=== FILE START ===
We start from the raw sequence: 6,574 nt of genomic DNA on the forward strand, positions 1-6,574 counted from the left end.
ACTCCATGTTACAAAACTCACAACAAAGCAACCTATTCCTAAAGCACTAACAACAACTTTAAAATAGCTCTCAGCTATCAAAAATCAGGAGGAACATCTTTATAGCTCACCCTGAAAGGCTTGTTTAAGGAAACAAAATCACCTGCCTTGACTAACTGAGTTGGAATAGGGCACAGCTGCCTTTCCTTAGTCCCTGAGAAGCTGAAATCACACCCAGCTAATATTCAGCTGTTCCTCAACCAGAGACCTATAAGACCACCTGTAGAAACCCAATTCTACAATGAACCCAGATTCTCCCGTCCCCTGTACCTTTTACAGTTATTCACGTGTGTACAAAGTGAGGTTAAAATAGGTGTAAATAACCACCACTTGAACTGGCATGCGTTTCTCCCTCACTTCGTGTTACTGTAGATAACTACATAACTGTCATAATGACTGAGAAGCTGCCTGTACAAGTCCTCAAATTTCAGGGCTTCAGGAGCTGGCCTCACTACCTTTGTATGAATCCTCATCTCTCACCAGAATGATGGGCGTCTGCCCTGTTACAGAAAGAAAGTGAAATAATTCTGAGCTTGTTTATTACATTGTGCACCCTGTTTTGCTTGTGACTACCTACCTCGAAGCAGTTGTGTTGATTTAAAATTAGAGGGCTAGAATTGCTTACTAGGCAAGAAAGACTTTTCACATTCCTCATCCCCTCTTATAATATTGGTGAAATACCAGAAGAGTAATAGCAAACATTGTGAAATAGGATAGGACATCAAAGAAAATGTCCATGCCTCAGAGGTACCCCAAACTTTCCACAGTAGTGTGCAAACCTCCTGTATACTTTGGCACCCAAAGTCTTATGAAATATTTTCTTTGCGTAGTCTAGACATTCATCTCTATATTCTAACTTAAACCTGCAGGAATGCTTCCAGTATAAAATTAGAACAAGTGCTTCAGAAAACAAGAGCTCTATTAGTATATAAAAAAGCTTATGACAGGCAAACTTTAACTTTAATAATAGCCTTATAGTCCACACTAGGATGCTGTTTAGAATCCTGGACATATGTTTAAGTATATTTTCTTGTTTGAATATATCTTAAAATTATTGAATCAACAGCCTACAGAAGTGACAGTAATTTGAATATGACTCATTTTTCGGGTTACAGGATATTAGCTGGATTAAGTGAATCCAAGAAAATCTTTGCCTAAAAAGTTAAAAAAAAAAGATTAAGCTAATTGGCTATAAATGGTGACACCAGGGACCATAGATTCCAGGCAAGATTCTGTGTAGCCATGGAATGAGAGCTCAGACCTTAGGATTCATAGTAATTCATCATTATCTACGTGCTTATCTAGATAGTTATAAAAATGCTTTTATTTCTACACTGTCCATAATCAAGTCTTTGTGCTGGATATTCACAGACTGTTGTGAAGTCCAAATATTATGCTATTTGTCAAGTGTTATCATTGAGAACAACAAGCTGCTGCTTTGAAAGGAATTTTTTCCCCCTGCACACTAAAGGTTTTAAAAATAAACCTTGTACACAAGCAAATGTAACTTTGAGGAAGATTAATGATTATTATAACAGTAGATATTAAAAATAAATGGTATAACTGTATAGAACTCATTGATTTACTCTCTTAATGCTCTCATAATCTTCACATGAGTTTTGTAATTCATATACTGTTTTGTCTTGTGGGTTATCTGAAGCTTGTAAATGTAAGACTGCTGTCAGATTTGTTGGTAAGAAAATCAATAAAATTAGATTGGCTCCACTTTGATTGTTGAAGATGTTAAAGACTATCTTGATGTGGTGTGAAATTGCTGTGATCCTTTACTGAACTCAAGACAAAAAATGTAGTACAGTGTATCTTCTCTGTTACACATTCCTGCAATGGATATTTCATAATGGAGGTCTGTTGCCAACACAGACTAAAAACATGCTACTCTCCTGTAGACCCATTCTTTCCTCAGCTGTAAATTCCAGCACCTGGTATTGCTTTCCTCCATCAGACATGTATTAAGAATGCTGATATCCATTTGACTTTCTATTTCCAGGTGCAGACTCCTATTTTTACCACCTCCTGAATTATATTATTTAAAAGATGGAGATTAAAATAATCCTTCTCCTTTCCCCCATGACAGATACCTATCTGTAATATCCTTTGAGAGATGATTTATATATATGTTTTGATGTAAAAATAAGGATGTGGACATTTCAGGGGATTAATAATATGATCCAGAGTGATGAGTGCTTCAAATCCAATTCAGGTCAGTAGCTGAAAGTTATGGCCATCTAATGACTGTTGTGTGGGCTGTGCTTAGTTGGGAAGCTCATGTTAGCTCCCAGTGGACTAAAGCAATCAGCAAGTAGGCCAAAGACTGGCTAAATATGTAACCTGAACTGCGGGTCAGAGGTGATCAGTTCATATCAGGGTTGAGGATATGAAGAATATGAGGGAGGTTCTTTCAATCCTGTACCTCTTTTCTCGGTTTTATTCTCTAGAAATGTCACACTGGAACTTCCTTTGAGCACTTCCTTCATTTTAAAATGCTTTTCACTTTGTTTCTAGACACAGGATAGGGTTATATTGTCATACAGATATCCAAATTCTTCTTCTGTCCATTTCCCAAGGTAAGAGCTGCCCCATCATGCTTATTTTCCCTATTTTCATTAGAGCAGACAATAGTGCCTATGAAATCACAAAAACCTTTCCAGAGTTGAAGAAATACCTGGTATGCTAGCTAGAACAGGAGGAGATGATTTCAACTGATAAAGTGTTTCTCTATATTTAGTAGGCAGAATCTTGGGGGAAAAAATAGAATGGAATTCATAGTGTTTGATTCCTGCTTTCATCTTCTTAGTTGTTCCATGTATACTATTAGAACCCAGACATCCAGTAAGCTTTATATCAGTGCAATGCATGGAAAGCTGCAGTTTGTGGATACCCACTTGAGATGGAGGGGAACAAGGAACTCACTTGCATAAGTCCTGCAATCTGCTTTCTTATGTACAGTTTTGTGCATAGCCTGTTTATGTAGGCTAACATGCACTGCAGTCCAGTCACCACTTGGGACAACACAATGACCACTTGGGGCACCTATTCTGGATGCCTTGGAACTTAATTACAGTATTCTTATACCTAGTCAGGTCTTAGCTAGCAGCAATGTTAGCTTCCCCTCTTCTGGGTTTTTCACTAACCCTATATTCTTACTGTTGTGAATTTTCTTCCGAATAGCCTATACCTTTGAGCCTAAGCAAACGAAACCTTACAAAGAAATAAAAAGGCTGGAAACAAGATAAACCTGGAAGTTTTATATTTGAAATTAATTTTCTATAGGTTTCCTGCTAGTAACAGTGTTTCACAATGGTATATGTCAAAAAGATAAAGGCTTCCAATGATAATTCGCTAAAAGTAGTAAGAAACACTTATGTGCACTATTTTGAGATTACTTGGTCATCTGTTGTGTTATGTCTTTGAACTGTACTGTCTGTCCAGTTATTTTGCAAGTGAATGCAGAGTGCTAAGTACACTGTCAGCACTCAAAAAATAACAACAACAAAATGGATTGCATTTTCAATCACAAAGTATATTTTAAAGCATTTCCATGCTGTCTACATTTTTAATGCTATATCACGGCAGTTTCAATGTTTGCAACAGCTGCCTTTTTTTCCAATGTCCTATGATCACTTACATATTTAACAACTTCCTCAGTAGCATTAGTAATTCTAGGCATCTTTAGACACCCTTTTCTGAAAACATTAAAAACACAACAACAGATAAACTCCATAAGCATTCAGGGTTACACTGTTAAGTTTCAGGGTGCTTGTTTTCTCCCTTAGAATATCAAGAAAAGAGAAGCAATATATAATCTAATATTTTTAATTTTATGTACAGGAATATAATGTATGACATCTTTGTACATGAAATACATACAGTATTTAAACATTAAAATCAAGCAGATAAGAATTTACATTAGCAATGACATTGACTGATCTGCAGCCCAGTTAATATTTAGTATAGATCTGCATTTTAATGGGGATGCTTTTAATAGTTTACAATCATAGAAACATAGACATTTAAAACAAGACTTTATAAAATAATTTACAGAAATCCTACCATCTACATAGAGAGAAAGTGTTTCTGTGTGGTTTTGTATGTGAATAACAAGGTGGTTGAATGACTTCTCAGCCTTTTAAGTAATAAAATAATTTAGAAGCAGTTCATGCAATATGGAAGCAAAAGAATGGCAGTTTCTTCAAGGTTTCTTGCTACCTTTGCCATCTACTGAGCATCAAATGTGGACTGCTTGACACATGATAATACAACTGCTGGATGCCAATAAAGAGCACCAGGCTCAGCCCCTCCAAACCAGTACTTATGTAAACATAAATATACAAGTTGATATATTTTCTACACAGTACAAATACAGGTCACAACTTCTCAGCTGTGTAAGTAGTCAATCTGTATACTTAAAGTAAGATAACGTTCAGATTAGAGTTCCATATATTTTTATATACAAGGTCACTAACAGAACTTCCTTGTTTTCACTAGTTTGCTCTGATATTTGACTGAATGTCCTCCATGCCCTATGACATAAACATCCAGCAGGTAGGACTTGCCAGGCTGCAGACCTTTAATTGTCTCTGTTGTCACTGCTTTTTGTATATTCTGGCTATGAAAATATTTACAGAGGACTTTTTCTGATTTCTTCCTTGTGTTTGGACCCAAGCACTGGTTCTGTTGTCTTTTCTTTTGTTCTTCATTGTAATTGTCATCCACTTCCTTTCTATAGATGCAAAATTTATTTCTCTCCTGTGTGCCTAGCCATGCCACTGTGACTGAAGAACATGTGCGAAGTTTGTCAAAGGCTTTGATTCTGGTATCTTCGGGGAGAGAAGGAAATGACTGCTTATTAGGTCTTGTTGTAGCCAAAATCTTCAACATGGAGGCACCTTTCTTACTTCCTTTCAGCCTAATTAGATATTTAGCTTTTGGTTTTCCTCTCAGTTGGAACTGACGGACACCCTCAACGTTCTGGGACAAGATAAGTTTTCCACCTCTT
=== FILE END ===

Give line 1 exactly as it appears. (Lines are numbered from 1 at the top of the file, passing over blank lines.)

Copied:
We start from the raw sequence: 6,574 nt of genomic DNA on the forward strand, positions 1-6,574 counted from the left end.